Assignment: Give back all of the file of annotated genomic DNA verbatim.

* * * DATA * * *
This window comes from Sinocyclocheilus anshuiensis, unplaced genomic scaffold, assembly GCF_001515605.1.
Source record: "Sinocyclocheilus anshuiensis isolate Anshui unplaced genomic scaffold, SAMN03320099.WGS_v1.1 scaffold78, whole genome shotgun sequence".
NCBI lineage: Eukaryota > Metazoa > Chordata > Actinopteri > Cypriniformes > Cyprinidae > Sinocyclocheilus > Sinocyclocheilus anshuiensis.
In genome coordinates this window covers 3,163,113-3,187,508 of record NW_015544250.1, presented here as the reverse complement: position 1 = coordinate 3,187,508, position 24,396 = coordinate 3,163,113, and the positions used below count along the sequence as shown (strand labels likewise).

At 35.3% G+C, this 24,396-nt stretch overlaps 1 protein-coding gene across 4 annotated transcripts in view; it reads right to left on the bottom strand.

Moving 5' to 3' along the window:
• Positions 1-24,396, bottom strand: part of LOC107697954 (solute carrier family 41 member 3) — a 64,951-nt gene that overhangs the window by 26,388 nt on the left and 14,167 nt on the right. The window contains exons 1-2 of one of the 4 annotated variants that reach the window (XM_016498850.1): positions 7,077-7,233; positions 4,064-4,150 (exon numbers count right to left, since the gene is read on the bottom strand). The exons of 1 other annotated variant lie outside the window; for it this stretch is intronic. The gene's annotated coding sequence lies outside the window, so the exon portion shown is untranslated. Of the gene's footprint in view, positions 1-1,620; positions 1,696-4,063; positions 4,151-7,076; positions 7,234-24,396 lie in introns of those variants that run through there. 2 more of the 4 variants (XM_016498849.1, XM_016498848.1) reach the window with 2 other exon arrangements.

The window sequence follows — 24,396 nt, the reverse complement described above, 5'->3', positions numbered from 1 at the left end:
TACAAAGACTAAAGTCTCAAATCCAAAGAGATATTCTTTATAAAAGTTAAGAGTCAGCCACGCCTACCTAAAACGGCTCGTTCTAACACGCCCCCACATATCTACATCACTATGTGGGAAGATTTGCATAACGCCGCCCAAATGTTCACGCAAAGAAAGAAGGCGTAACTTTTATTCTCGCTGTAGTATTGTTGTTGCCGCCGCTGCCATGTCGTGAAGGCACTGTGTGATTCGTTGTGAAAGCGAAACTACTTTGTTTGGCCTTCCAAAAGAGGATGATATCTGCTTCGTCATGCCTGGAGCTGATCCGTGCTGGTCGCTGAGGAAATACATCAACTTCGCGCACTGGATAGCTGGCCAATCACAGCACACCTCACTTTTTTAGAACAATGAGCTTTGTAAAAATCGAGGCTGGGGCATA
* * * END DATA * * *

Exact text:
This window comes from Sinocyclocheilus anshuiensis, unplaced genomic scaffold, assembly GCF_001515605.1.
Source record: "Sinocyclocheilus anshuiensis isolate Anshui unplaced genomic scaffold, SAMN03320099.WGS_v1.1 scaffold78, whole genome shotgun sequence".
NCBI lineage: Eukaryota > Metazoa > Chordata > Actinopteri > Cypriniformes > Cyprinidae > Sinocyclocheilus > Sinocyclocheilus anshuiensis.
In genome coordinates this window covers 3,163,113-3,187,508 of record NW_015544250.1, presented here as the reverse complement: position 1 = coordinate 3,187,508, position 24,396 = coordinate 3,163,113, and the positions used below count along the sequence as shown (strand labels likewise).

At 35.3% G+C, this 24,396-nt stretch overlaps 1 protein-coding gene across 4 annotated transcripts in view; it reads right to left on the bottom strand.

Moving 5' to 3' along the window:
• Positions 1-24,396, bottom strand: part of LOC107697954 (solute carrier family 41 member 3) — a 64,951-nt gene that overhangs the window by 26,388 nt on the left and 14,167 nt on the right. The window contains exons 1-2 of one of the 4 annotated variants that reach the window (XM_016498850.1): positions 7,077-7,233; positions 4,064-4,150 (exon numbers count right to left, since the gene is read on the bottom strand). The exons of 1 other annotated variant lie outside the window; for it this stretch is intronic. The gene's annotated coding sequence lies outside the window, so the exon portion shown is untranslated. Of the gene's footprint in view, positions 1-1,620; positions 1,696-4,063; positions 4,151-7,076; positions 7,234-24,396 lie in introns of those variants that run through there. 2 more of the 4 variants (XM_016498849.1, XM_016498848.1) reach the window with 2 other exon arrangements.

The window sequence follows — 24,396 nt, the reverse complement described above, 5'->3', positions numbered from 1 at the left end:
TACAAAGACTAAAGTCTCAAATCCAAAGAGATATTCTTTATAAAAGTTAAGAGTCAGCCACGCCTACCTAAAACGGCTCGTTCTAACACGCCCCCACATATCTACATCACTATGTGGGAAGATTTGCATAACGCCGCCCAAATGTTCACGCAAAGAAAGAAGGCGTAACTTTTATTCTCGCTGTAGTATTGTTGTTGCCGCCGCTGCCATGTCGTGAAGGCACTGTGTGATTCGTTGTGAAAGCGAAACTACTTTGTTTGGCCTTCCAAAAGAGGATGATATCTGCTTCGTCATGCCTGGAGCTGATCCGTGCTGGTCGCTGAGGAAATACATCAACTTCGCGCACTGGATAGCTGGCCAATCACAGCACACCTCACTTTTTTAGAACAATGAGCTTTGTAAAAATCGAGGCTGGGGCATA